Subaru Telescope Pioneers the Use of Adaptive Optics for Optical Observations

May 23, 2012

A research team from the University of Tokyo/Kavli IPMU, Ehime University, and the National Astronomical Observatory of Japan (NAOJ) has succeeded in conducting the first, full-scale scientific observations with an adaptive optics (AO) system at optical wavelengths. The team connected the Kyoto Tridimensional Spectrograph II (Kyoto3DII, Figure 1, Note 1) with the Subaru Telescope's Adaptive Optics system (AO 188, Note 2) and improved the spatial resolution of images by a factor of 2.5 over images taken without AO. Observations using Kyoto3DII coupled with AO 188 are likely to reveal the detailed structures and the formation processes of galaxies.


Figure 1: Kyoto3DII at the Nasmyth focus of the Subaru Telescope. The size of the instrument, including the frame, is 2 m high X 2 m wide X 1 m deep. The black box on the left side of the image is part of AO 188. (Credit: NAOJ)

Unlike space telescopes, ground-based telescopes must deal with observational distortions from atmospheric turbulence that degrades the spatial resolution of images. Adaptive optics systems (Note 2) correct for the distortion of light in real time and facilitate the production of high-resolution images. However, the AO systems of large, ground-based telescopes have only been used with infrared instruments. The turbulence of Earth's atmosphere distorts optical light more rapidly and significantly than infrared light. Therefore, the technical challenge of an AO system operating in optical wavelengths is to make faster and finer corrections of light distortion to obtain higher resolution images. Given the huge light-gathering capacity of the Subaru Telescope's 8.2 m primary mirror and the high performance of its AO 188 system in the infrared, the research team hypothesized that this system could also yield high-resolution images at optical wavelengths.

After using numerical simulations to confirm their hypothesis, they developed the connection between AO 188 and Kyoto3DII, an optical instrument that can operate in four modes. Because Kyoto3DII has to be positioned properly at each focus, the team designed and made a new frame mount for observations with the instrument at Nasmyth focus. The team also had to make a beam-splitter specialized for use with optical instruments. Making such a change is difficult, because the span of optical wavelengths is so short relative to infrared ones, but the team accomplished this task. On April 3, 2012 they carried out a test observation with the Kyoto3DII coupled with AO 188 and, for the first time, succeeded in performing full-scale, AO assisted scientific observations at optical wavelengths. Figure 2 shows the difference between the images obtained through this observation and those captured without AO. The team's images display the stars more clearly and at a higher spatial resolution (Note 3). The magnified images in Figure 2 show that that what looks like a very faint star when observed without AO appears as double stars when observed with AO (magnified Figure 2).


Figure 2: Images of the globular cluster M3, a region 50 arcseconds X 35 arcseconds at the observed wavelength of 660 nm and an exposure time of 10 seconds. Upper left panel: Image without using AO. Upper right panel: AO image. Lower panels are magnified images of parts of the upper panels. (Credit: NAOJ)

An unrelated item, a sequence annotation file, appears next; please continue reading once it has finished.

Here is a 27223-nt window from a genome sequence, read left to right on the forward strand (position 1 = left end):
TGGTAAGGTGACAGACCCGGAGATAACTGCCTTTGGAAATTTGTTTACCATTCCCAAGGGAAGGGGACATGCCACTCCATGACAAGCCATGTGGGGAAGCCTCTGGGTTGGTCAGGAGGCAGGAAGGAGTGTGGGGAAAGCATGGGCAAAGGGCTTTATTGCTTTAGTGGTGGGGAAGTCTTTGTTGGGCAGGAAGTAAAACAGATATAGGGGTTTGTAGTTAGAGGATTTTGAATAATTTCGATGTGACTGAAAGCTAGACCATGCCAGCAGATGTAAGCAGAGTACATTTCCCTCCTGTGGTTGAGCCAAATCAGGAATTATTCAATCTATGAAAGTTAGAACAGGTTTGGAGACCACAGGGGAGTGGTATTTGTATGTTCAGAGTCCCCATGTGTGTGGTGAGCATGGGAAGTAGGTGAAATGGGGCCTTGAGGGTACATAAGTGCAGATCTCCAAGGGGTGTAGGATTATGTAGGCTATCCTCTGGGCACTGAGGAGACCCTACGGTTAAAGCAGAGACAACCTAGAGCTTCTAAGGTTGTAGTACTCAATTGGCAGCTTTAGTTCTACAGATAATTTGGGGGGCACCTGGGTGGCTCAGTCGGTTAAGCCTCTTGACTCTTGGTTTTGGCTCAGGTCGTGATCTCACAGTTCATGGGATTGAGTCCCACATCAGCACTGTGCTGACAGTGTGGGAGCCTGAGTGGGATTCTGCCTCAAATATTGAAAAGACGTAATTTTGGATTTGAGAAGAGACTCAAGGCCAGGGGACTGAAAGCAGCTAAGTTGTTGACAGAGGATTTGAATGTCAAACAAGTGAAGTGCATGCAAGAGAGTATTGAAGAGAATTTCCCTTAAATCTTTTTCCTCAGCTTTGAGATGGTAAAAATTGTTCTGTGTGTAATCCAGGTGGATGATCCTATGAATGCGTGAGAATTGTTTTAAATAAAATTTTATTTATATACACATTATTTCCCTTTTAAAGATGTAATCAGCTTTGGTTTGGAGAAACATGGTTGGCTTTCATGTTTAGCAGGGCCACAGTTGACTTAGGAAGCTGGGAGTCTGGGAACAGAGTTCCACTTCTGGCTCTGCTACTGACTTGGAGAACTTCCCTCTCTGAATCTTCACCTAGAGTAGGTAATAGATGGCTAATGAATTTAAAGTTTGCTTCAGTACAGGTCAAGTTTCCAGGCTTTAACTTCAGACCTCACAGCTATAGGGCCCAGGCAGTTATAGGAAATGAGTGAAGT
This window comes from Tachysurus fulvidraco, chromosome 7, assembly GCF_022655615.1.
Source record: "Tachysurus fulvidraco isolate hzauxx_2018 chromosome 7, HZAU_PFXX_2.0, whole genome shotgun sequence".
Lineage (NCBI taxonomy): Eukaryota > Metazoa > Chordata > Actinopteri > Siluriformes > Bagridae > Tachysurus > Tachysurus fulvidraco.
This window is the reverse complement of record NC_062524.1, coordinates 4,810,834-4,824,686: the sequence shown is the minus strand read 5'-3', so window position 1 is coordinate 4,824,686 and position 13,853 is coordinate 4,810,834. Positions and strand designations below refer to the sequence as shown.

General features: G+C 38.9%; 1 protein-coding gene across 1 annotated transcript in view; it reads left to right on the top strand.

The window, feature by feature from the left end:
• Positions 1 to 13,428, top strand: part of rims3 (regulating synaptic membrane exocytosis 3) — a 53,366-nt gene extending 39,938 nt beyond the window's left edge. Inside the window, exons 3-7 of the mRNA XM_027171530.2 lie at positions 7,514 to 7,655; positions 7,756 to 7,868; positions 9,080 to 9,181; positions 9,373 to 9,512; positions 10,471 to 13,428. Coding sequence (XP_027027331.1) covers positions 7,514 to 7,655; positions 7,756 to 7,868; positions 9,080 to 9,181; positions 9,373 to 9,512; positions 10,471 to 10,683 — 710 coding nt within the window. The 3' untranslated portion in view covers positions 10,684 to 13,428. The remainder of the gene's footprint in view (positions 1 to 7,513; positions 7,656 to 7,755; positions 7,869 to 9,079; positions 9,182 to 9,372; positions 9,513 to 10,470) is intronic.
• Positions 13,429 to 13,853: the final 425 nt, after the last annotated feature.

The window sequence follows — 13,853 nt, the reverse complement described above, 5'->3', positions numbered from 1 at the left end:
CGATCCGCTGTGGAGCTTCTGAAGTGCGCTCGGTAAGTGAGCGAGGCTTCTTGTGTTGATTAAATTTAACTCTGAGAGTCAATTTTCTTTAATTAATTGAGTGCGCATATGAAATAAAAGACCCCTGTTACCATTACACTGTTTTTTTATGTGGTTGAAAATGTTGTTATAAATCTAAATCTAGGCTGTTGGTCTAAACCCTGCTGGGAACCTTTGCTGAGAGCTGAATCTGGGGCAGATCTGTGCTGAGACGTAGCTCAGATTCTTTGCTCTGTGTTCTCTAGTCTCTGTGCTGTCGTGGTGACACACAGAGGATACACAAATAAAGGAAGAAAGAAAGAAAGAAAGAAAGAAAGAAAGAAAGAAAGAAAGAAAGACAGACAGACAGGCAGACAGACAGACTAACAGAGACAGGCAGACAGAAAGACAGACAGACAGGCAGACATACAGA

Kyoto3DII can operate in multiple modes, performing not only standard imaging and slit spectroscopy but also integral field spectroscopy, which has a square field of view and is a powerful tool for investigating the detailed structures of extended and multiple objects. The successful connection of Kyoto3DII with AO 188 enables the research team to carry out integral field spectroscopic observations with high resolution at optical wavelengths. Further analysis of the data will allow the astronomers to estimate the ionized state and gas motion of NGC 4151.


Figure 3: Images of NGC 4151, which has an active galactic nucleus at the center, taken by using Kyoto3DII in the integral field spectroscopy mode with an exposure time of 120 seconds. Left four panels: Images without using AO. Right four panels: Images with use of AO. Within each of the four panels, the high-resolution images of continuum emissions from stars and the active galactic nucleus (upper left), emission lines from hydrogen (upper right), sulfur (lower left), and argon (lower right) were obtained simultaneously. Continuum emissions refer thermally produced light. (Credit: NAOJ)

The team expressed their enthusiasm for the scientific promise of their newly developed basis for AO-assisted optical observations: "Using the combination of Kyoto3DII and AO 188, we hope to reveal the detailed structures of nearby galaxies and the formation processes of distant galaxies."


1. Please see details of the technical specifications and applications of Kyoto3DII at:
For a description of the development and performance testing of Kyoto3DII with the Subaru Telescope and University of Hawaii 88-inch telescopes, please refer to:
"The Kyoto Tridimensional Spectrograph II on Subaru and the University of Hawaii 88-inch Telescopes"; Sugai, H., Hattori, T., Kawai, A., Ozaki, S., Hayashi, T., Ishigaki, T., Ishii, M., Ohtani, H., Shimono, A., Okita, Y., Matsubayashi, K., Kosugi, G., Sasaki, M., Takeyama, N. 2010, PASP, 122, 103

2. Please see the previous press release about adaptive optics and AO 188 at:

3. The spatial resolution of images obtained with AO improved from 0.5 arcseconds to 0.2 arcseconds. The radius at which 50% of the energy was encompassed improved with AO from 0.60 arcseconds to 0.50 arcseconds.

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